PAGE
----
First ICC arrest over situation in Central African Republic 25 May 2008
Jean-Pierre Bemba, a former rebel leader, has been arrested in Brussels following a warrant of arrest issued by the ICC in relation to crimes committed in 2002-2003.

Jean-Pierre Bemba GomboJean-Pierre Bemba Gombo, the former vice-president of the Democratic Republic of Congo (DRC) and ex-rebel leader, has been arrested in the suburbs of Brussels, Belgium.

The International Criminal Court (ICC) issued a warrant of arrest for Bemba on Friday 23 May 2008 for war crimes and crimes against humanity that he allegedly committed in the Central African Republic (CAR) from 25 October 2002 to 15 March 2003. He was arrested the following day on 24 May 2008.

Jean-Pierre Bemba is alleged to be criminally responsible for six counts including rape and torture as crimes against humanity, and rape, torture, pillaging and outrage upon personal dignity as war crimes.

The warrant of arrest remained under seal until Bemba’s arrest on Saturday.

Jean-Pierre Bemba, exiled Congolese rebel, was President and Commander in Chief of the Mouvement de Libération du Congo (MLC). These forces intervened in the 2002-2003 armed conflict in the Central African Republic at the request of the President of the CAR, Ange-Félix Patassé, in order to put down a rebellion directed by General François Bozizé. The latter subsequently took power after a coup in March 2003.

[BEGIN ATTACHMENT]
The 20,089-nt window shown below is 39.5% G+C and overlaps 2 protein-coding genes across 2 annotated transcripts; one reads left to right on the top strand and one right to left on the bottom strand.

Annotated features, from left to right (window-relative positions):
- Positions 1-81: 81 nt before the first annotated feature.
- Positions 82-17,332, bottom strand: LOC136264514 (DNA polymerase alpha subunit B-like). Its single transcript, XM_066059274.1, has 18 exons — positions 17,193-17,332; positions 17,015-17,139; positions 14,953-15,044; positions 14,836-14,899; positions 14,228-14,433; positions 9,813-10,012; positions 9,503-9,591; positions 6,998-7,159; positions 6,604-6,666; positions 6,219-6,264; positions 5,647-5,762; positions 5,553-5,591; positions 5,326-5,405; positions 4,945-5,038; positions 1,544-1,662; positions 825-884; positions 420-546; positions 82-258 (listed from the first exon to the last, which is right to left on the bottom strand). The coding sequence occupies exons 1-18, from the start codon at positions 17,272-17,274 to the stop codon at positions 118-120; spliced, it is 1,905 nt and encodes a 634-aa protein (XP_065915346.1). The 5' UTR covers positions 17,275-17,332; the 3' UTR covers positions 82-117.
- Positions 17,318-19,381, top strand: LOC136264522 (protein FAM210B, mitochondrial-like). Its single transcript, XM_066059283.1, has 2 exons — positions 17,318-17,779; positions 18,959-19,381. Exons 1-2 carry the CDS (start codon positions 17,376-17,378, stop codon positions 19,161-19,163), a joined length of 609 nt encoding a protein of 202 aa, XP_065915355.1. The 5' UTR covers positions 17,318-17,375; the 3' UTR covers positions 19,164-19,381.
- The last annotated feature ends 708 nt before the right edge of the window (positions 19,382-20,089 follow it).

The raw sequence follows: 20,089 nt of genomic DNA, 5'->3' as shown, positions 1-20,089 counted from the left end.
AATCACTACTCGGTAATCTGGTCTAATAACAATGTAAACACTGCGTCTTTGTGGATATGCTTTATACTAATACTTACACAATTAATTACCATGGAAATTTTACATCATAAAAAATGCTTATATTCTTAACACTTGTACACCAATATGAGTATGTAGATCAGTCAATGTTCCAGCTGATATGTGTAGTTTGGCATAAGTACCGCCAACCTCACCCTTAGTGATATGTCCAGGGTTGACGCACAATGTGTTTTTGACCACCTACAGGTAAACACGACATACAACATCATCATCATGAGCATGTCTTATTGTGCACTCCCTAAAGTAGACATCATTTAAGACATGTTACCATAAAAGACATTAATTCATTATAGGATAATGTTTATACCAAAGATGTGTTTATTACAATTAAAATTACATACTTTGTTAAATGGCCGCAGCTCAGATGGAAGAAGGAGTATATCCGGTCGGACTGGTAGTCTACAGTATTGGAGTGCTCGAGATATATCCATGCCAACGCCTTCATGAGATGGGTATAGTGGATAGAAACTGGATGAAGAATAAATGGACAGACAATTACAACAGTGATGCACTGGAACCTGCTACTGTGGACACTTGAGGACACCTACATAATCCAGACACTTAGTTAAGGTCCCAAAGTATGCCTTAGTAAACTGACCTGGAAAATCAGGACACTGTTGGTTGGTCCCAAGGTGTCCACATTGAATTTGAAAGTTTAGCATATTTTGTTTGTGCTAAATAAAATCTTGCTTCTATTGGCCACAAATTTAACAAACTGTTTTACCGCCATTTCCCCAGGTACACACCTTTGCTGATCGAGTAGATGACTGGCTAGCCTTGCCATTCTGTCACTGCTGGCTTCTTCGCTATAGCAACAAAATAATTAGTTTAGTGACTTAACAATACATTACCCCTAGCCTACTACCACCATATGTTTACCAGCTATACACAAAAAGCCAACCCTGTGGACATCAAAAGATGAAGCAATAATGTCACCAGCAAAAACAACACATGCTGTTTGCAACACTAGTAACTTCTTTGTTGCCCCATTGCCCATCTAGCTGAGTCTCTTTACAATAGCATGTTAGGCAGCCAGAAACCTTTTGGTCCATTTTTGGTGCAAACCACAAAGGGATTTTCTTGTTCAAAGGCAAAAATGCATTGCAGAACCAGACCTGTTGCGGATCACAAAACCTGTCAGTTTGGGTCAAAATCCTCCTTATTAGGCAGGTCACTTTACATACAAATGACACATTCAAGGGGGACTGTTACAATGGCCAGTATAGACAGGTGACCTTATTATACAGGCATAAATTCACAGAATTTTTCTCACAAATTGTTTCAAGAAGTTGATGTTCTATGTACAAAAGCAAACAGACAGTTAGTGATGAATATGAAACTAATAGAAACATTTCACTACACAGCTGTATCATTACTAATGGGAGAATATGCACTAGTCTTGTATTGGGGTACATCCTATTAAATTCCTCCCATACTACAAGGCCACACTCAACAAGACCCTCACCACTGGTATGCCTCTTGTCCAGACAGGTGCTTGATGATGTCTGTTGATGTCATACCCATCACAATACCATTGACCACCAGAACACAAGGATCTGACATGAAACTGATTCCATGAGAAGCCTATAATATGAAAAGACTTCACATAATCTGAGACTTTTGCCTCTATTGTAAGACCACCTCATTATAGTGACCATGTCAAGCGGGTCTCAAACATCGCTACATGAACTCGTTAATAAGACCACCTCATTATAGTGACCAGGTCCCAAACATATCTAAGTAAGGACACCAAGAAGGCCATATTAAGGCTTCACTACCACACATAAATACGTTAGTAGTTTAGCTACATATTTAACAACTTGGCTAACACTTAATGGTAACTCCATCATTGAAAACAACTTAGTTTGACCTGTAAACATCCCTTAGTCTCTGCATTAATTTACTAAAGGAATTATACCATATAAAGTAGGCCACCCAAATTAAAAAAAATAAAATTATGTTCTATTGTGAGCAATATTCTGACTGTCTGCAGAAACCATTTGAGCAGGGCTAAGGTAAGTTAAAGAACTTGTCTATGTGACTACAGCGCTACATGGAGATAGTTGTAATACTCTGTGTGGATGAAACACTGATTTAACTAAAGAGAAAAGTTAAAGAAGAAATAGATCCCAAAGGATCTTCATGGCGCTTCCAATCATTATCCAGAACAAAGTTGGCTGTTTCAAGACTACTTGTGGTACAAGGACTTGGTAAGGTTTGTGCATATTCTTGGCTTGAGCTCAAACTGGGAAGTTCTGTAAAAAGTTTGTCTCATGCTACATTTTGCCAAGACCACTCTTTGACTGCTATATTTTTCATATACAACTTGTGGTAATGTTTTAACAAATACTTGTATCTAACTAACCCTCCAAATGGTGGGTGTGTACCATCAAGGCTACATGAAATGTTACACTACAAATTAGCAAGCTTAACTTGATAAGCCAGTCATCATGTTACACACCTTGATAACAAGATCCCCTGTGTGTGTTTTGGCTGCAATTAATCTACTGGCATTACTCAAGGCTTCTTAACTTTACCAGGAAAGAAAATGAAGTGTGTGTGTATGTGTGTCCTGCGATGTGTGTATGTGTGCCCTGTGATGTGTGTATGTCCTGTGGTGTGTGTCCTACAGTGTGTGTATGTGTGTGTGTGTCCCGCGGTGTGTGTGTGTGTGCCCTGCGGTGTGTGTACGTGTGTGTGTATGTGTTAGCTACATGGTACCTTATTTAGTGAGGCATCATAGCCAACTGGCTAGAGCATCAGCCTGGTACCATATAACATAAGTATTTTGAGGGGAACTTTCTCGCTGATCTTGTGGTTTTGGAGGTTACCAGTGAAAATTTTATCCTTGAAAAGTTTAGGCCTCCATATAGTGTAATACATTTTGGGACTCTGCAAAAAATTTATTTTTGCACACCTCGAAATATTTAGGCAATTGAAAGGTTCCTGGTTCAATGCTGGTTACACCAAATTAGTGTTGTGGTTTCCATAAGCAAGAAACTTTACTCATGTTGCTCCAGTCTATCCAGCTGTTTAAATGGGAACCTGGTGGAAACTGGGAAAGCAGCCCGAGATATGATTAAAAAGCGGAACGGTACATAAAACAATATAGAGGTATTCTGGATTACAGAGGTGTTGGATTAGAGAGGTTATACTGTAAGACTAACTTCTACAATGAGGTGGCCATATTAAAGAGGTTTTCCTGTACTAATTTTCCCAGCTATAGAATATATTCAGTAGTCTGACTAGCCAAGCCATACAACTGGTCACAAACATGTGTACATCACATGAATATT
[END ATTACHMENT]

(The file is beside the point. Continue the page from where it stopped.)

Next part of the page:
Pre-Trial Chamber III found that there were reasonable grounds to believe that MLC forces led by Bemba carried out a widespread or systematic attack against the civilian population during which the sexual and violent crimes were committed. These alleged crimes occurred in various localities including PK 12, Bossongoa and Mongoumba. The Pre-Trial Chamber determined that there were reasonable grounds to believe that Bemba was vested with de facto and de jure authority by the members of the MLC to take all political and military decisions during the relevant period.

‘Decades of rebellions’

The Central African Republic has suffered decades of army revolts, coups and rebellions since it gained independence from France in 1960. The peak of violence from 2002-03 during an armed conflict between the government and rebel forces was marked by the large number of acts of sexual violence committed against the civilian population.

Prosecutor Luis Moreno-Ocampo Following the arrest, ICC Prosecutor Luis Moreno-Ocampo declared in a public statement that “there are no excuses for commanders ordering, authorising or acquiescing to the commission of rapes and looting by their forces. We have evidence that Mr Bemba committed crimes. With the Rome Statute, nobody is beyond the reach of international criminal justice.”

On 22 December 2004, the authorities of the CAR referred the ongoing situation of crimes in the country to the Office of the Prosecutor of the ICC. Following an analysis of the situation, on 22 May 2007 the ICC announced its decision to initiate an investigation in the CAR.

The Prosecutor declared on 24 May 2008 that “International Justice is in motion”. “Mr. Bemba’s arrest is a warning to all those who commit, who encourage, or who tolerate sexual crimes.  There is a new law called the Rome Statute. Under this new law, they will be prosecuted”.

Press release
Office of the Prosecutor press release

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